Sergei Mikhailovich Prokudin-Gorskii redefined photography in the early twentieth century because of his ability to depict people’s lives during the Russian Empire, all while documenting it through a lense. His representation of Russian life was extraordinary and unique, however, it was dumbfounding because it exposed the hardships and realities that most Russians faced on a daily basis. His eye and perception allowed for readers and observers to vision what was happening in Russia.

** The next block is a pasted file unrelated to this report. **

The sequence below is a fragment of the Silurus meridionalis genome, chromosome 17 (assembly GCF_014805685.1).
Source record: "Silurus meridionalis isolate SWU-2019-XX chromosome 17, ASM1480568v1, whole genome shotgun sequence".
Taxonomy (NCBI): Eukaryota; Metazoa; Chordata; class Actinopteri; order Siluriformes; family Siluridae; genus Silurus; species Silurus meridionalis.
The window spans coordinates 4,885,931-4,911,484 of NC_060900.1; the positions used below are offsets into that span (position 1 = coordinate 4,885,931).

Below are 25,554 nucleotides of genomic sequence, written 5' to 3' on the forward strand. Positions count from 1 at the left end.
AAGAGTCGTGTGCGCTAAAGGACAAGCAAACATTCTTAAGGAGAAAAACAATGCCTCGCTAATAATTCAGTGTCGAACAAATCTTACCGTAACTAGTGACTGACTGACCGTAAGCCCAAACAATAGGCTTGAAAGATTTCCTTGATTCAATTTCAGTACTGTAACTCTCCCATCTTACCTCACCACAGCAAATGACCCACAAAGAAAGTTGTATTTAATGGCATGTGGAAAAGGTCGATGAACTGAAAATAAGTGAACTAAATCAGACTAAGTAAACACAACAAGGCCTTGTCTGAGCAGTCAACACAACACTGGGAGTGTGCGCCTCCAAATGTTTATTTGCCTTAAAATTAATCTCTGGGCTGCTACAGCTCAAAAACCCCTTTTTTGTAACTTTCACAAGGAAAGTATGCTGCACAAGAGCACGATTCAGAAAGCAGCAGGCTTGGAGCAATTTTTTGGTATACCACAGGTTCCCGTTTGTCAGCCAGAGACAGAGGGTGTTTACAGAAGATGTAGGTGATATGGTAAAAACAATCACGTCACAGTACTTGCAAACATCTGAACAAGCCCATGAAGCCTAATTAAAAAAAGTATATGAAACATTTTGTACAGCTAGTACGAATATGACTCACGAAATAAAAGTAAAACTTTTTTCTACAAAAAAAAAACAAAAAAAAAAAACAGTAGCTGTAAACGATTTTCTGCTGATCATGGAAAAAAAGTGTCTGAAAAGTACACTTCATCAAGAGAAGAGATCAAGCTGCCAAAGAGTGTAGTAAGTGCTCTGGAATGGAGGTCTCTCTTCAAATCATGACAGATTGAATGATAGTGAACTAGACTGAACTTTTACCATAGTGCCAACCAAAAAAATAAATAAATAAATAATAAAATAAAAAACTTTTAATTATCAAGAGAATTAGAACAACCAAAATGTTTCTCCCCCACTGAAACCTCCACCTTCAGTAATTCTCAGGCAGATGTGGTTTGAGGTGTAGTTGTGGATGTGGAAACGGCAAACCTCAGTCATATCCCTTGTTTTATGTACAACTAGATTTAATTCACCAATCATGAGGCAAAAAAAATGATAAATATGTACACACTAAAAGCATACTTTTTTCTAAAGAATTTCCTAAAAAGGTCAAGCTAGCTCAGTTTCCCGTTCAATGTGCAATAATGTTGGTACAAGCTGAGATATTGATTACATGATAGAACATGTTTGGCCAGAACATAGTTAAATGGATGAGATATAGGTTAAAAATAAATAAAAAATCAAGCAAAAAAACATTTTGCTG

This specific photo shows the every day life of women in Russia. Whether it was working and harvesting in the fields or working around the house, these women had no easy task. Sergei Mikhailovich Prokudin-Gorskii took this photo of these Greek women, harvesting tea in the fields behind them. Their facial expressions are what most intrigue me about this photograph because of the blank, oppressed look they all have on their face. This image astounds me because of how young these children look; from about seven or eight years old to about fifteen, children are put to work at an early age in order to financially help their families. The girls are all wearing long skirts and a bonnet-like hat, while the little boys are seen wearing dark, long shirts. It is almost eerie to look at this photograph because you are able to see and almost feel the pain that these children are going through by being forced into agriculture labor.